7 Scuba Diving Urban Legends

The internet is full of bizarre stories and urban legends, including some outrageous ones about scuba diving. Many outlandish tales come from photos taken out of context, such as this representation of a flooded New York subway system, or this famous entry to a Photoshop contest; but some are based on a barnacle of truth. Here are some of our favourites.

1.  Scuba diver found in a tree – FALSE

According to the legend, a scuba diver was picked up in a “bambi bucket” by a helicopter gathering water to fight a nearby forest fire. When the water was emptied over the treetops, the diver fell to his death.

In reality, the water buckets used by helicopters only have a (maximum) 30 cm./1 ft. opening to collect water. Also, the opening is covered by a grill, so it would be physically impossible for a diver to be scooped up in the first place.

2.  Menstrual period blood attracts sharks – FALSE

One of the most widespread beliefs among non-divers is that period blood attracts sharks. This is false for a few reasons.

First of all, menstrual fluid is only about 50 percent blood. Second, the amount of fluid released is quite minimal: only about 80ml/6 tablespoons (total) over multiple days.

According to Divers Alert Network (DAN), “Although sharks can certainly detect menstrual discharge, there is little reason to suspect it is attractive to them in the way fresh blood is. It is more likely attractive only in the way any novel sensory stimulus—such as urine, splashing or noises – might be.”

3.  Canadian scuba divers found a long-lost nuclear bomb – FALSE

In 2015, entertainment news site World Daily News published an article with the headline, AMATEUR DIVERS FIND LONG-LOST NUCLEAR WARHEAD. The story is 100 percent fiction. Unfortunately, enough people believed the fake story that the real local news organization, WTOC, published a story about it.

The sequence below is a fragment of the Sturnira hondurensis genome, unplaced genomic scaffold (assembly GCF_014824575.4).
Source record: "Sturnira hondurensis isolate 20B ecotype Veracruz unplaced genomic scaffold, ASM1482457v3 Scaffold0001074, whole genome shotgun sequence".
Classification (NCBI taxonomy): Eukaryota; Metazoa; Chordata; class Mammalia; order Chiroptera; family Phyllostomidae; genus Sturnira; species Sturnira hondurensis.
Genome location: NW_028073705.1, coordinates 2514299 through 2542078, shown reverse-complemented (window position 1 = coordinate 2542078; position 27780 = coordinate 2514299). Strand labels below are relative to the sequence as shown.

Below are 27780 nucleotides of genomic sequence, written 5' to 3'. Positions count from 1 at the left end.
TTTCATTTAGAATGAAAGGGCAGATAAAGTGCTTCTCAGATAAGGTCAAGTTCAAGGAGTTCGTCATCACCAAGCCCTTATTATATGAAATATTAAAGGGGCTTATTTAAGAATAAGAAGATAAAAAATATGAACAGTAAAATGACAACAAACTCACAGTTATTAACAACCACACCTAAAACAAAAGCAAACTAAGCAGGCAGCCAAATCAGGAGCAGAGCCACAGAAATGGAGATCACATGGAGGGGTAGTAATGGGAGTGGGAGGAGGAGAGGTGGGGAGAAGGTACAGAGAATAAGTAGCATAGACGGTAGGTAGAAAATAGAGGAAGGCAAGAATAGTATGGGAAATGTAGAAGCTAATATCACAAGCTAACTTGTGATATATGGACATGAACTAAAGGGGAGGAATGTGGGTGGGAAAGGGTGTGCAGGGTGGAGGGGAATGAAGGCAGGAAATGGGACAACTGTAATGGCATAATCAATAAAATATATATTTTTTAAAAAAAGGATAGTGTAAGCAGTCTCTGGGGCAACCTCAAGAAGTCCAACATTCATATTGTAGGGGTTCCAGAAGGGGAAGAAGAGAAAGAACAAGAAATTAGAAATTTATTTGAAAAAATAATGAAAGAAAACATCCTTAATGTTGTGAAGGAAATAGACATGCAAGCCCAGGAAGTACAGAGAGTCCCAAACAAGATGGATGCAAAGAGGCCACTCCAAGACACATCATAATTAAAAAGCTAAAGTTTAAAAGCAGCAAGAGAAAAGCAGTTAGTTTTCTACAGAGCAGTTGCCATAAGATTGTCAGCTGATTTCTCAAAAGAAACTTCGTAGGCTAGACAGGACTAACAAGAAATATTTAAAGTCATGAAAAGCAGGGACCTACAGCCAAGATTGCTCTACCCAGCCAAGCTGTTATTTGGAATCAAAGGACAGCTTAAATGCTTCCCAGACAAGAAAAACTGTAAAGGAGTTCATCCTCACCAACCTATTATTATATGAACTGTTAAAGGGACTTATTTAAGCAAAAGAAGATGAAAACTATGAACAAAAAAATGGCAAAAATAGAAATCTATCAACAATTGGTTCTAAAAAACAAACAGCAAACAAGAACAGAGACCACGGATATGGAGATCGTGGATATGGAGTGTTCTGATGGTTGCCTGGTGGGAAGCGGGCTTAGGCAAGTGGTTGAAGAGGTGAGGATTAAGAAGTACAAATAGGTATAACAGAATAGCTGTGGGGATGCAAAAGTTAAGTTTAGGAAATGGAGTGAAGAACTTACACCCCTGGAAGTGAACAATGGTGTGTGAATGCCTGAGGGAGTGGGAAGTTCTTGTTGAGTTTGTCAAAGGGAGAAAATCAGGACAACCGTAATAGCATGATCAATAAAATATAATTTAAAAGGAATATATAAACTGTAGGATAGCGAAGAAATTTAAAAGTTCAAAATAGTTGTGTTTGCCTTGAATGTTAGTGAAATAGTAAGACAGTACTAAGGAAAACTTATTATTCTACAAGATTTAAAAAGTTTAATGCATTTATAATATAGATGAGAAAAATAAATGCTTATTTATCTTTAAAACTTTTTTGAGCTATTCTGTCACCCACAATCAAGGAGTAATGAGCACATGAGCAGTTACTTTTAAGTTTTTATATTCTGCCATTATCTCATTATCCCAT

4.  There’s a garbage patch the size of Texas in the middle of the Pacific – FALSE

There are two massive patches of marine debris: one near Japan and another near Hawaii. Together they measure 1.6 million square kilometers – three times the size of France and more than twice the size of Texas.

5.  Some people don’t believe narwhals are real – TRUE

A surprising number of people think narwhals are mythical animals. Is because they’re called the unicorns of the sea? The problem is pervasive enough that HuffPost, BuzzFeed and others published articles with titles that such as “Yes, Narwhals are Real,” and in a recent Reddit thread, more than 20 people publicly confessed they (or a loved one) didn’t know narwhals were real, or thought they were extinct.

6. Sharks are attracted to the colour yellow – FALSE

Sharks only have one type of cone in their retinas and are essentially colour-blind. Furthermore if a shark can’t can’t differentiate between the silhouette of a surfer versus a seal on the surface, wearing a black, yellow or blue wetsuit probably doesn’t matter.

For better or worse, enough people believe in the deadly fashion preferences of sharks that you can buy a shark-deterring wetsuit. Don’t they know there are at least 18 things on earth more dangerous than sharks? How about a crocodile-repelling wetsuit instead?

7.  An unknown, ancient civilization built a monument off the coast of Japan – UNKNOWN

In 1986, divers discovered an intriguing rock formation off the coast of Yonaguni Jima, Japan. Was it made by mother nature? An ancient civilization? Aliens? No one knows for sure. Learn more about Underwater Cities.

2019-04-11T07:51:46+00:00

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